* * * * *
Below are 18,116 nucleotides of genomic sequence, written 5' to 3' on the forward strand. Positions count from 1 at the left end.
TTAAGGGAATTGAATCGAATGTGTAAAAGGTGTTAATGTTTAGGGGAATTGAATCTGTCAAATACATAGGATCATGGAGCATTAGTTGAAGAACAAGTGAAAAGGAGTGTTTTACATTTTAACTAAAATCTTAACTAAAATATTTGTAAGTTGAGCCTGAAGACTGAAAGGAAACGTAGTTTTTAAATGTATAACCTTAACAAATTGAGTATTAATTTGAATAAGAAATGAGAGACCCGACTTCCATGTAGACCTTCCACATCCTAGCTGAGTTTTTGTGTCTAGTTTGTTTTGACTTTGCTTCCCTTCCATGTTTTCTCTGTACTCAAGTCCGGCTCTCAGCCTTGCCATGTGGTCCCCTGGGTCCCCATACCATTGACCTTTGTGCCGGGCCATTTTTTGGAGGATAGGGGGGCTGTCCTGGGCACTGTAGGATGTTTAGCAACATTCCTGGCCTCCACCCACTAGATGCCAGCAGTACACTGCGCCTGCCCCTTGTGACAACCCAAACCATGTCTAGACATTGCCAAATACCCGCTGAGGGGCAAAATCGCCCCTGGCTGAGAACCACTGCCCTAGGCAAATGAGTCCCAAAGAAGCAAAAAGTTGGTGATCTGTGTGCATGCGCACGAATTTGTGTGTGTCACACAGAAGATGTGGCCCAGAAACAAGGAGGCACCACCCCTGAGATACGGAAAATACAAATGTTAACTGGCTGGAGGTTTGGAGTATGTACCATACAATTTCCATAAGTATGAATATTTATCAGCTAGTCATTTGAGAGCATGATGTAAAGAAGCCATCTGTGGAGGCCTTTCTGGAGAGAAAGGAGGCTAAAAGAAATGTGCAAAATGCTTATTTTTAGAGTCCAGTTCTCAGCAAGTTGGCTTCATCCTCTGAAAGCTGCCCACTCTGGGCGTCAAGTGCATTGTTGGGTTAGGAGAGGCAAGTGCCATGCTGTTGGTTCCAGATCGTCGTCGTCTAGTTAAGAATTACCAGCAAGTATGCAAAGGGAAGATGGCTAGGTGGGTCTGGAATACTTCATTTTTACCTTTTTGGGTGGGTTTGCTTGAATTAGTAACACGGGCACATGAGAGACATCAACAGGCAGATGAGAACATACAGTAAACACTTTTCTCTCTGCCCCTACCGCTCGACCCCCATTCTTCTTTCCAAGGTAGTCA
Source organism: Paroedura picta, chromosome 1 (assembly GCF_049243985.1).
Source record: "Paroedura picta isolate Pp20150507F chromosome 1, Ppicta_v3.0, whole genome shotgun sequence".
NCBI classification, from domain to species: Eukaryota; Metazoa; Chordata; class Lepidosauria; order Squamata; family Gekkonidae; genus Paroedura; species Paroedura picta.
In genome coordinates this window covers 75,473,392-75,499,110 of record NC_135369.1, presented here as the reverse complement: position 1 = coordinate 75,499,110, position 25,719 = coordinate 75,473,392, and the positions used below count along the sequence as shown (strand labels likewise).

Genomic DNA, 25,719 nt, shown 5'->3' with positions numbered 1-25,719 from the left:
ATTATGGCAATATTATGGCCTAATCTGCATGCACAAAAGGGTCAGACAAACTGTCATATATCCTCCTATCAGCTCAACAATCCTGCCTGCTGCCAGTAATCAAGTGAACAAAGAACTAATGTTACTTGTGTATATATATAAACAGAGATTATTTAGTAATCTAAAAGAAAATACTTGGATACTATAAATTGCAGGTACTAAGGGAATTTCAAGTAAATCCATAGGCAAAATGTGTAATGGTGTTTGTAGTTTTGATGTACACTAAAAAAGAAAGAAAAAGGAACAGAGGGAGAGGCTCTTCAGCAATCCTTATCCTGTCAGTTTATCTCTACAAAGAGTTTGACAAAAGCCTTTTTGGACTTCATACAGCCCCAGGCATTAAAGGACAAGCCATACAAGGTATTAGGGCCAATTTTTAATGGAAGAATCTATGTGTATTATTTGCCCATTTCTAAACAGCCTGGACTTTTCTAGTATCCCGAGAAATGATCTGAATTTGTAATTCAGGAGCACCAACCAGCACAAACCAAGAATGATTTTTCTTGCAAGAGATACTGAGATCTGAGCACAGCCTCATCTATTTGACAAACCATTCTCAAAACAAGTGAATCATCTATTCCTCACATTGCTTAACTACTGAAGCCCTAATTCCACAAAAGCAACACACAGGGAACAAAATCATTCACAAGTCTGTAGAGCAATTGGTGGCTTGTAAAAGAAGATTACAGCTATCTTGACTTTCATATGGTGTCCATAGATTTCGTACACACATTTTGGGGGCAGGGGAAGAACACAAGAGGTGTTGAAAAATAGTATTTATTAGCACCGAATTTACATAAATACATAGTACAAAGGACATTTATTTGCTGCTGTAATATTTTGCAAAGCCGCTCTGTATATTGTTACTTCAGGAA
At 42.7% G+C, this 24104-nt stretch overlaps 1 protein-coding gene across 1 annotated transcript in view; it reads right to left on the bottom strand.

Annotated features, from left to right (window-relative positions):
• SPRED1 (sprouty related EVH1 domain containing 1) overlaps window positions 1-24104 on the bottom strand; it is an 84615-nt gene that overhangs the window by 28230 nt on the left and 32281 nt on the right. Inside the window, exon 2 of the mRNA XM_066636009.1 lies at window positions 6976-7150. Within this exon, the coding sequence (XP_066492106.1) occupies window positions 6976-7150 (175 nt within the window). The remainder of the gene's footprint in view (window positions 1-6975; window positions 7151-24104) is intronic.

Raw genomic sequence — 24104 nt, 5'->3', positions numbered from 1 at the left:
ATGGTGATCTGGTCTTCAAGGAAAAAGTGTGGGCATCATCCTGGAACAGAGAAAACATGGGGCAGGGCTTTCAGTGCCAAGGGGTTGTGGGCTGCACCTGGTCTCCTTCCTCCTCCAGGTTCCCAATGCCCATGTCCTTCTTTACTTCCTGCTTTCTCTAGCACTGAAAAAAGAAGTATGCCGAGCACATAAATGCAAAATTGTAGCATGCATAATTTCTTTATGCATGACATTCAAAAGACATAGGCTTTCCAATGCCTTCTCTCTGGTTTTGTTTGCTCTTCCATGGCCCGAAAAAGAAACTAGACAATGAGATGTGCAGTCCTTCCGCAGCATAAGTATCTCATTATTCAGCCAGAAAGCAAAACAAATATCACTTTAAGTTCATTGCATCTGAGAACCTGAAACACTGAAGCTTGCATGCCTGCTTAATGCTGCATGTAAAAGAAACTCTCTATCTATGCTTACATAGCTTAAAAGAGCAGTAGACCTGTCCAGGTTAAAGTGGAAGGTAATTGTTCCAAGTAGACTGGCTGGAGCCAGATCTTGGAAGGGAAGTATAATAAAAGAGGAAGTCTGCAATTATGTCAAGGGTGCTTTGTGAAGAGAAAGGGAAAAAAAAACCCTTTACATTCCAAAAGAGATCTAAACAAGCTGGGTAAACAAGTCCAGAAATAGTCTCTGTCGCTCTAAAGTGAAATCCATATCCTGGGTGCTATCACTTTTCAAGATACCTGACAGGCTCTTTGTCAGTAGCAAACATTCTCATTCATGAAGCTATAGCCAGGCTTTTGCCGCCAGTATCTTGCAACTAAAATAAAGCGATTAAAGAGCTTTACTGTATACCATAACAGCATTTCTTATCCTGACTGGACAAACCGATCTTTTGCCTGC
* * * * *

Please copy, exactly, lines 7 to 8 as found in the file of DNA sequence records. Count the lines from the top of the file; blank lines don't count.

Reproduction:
Genomic DNA, 25,719 nt, shown 5'->3' with positions numbered 1-25,719 from the left:
ATTATGGCAATATTATGGCCTAATCTGCATGCACAAAAGGGTCAGACAAACTGTCATATATCCTCCTATCAGCTCAACAATCCTGCCTGCTGCCAGTAATCAAGTGAACAAAGAACTAATGTTACTTGTGTATATATATAAACAGAGATTATTTAGTAATCTAAAAGAAAATACTTGGATACTATAAATTGCAGGTACTAAGGGAATTTCAAGTAAATCCATAGGCAAAATGTGTAATGGTGTTTGTAGTTTTGATGTACACTAAAAAAGAAAGAAAAAGGAACAGAGGGAGAGGCTCTTCAGCAATCCTTATCCTGTCAGTTTATCTCTACAAAGAGTTTGACAAAAGCCTTTTTGGACTTCATACAGCCCCAGGCATTAAAGGACAAGCCATACAAGGTATTAGGGCCAATTTTTAATGGAAGAATCTATGTGTATTATTTGCCCATTTCTAAACAGCCTGGACTTTTCTAGTATCCCGAGAAATGATCTGAATTTGTAATTCAGGAGCACCAACCAGCACAAACCAAGAATGATTTTTCTTGCAAGAGATACTGAGATCTGAGCACAGCCTCATCTATTTGACAAACCATTCTCAAAACAAGTGAATCATCTATTCCTCACATTGCTTAACTACTGAAGCCCTAATTCCACAAAAGCAACACACAGGGAACAAAATCATTCACAAGTCTGTAGAGCAATTGGTGGCTTGTAAAAGAAGATTACAGCTATCTTGACTTTCATATGGTGTCCATAGATTTCGTACACACATTTTGGGGGCAGGGGAAGAACACAAGAGGTGTTGAAAAATAGTATTTATTAGCACCGAATTTACATAAATACATAGTACAAAGGACATTTATTTGCTGCTGTAATATTTTGCAAAGCCGCTCTGTATATTGTTACTTCAGGAA